A second natural enemy of Asian citrus psyllid joins the battle
on many fronts, motivated by the insect's ability to spread huanglongbing (HLB), the worst citrus disease in the world. HLB has been found in only one isolated tree in California, and everybody who enjoys California citrus wants it to stay that way.
Farmers are diligently treating orchards where the pest has been found, county ag commissioners are monitoring traps to keep tabs on ACP movement, and UC researchers are looking into a wide variety of novel techniques to disarm ACP and the disease. In December, UC Cooperative Extension biological control specialist Mark Hoddle began releasing a newly imported natural enemy of ACP, Diaphorencyrtus aligarhensis (DA).
“We've released about 2,000 now at select urban sites,” Hoddle said. “It's too early to tell if we are getting attacks, but we are monitoring carefully for this type of activity.”
Hoddle said it isn't the ideal time for DA to become established in California citrus. Cool weather and short days have hindered ACP population growth, so DA likely are struggling to find enough ACP to attack.
“But we keep pumping them out there as the alternative is letting them to die in quarantine,” Hoddle said. “At least if they are outside they may find some ACP to kill.”
UC Division of Agriculture and Natural Resources in 1997. He collected DA in Pakistan three years ago, then raised and studied colonies of the sesame-seed-sized insect in quarantine at UC Riverside. The wasp joins a cousin, Tamarixia radiata, also imported from Pakistan by Hoddle, to search out and destroy Asian citrus psyllid. He began releasing Tamarixia in 2011.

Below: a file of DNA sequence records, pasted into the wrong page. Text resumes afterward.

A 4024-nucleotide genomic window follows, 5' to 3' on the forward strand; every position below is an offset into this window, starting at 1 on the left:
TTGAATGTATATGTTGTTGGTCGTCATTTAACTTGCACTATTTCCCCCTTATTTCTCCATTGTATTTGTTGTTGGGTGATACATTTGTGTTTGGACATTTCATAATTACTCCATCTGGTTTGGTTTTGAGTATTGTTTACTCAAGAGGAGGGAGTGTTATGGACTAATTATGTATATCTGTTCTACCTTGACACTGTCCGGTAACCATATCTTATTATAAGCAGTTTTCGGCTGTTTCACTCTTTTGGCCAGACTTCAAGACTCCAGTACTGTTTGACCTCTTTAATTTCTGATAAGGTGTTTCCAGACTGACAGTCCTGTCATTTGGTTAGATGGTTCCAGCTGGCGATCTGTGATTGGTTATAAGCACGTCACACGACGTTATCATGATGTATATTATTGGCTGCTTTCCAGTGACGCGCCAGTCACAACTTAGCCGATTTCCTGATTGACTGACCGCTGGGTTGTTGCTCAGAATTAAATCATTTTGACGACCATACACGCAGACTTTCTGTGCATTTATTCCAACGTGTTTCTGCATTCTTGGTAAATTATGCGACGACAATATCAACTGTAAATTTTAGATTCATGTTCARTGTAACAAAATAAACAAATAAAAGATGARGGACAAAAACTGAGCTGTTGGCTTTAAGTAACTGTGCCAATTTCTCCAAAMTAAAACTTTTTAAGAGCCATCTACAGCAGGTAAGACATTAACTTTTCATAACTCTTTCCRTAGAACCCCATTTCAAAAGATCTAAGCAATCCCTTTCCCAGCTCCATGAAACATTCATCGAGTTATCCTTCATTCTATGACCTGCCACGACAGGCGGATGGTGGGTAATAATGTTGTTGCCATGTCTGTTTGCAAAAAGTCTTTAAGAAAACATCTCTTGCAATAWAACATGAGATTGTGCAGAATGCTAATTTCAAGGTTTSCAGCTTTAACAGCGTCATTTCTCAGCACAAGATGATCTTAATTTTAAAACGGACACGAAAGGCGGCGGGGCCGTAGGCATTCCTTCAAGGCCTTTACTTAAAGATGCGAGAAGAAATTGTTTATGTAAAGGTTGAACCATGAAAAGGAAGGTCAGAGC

Since then, CDFA has raised a million Tamarixia and released them in Southern California for ACP management. It appears Tamarixia has become established, is moving around on its own and killing Asian citrus psyllids. State and federal agencies are now beginning to work with DA as well.
“We've given starter colonies of the new insect to CDFA. They have a mass rearing facility at Mt. Rubidoux in Riverside, where they currently mass produce Tamarixia,” Hoddle said.
USDA plans to set up field cages around citrus trees in late spring or early summer and prune them severely to encourage new growth. ACP will be placed in the cages to enjoy the fresh, aromatic stems and leaves on the trees, and DA will be released in large numbers to attack the ACP.
“Infested branches will be trimmed off trees, taken to the lab where parasitoids are then harvested,” Hoddle said. “The adult ACP will be trapped inside the cages and killed.”
For more details, photos and a video about the new enemy of Asian citrus psyllid, see the Center for Invasive Species Research website.
An initiative to manage endemic and invasive pests and diseases is part of UC Agriculture and Natural Resources Strategic Vision 2025.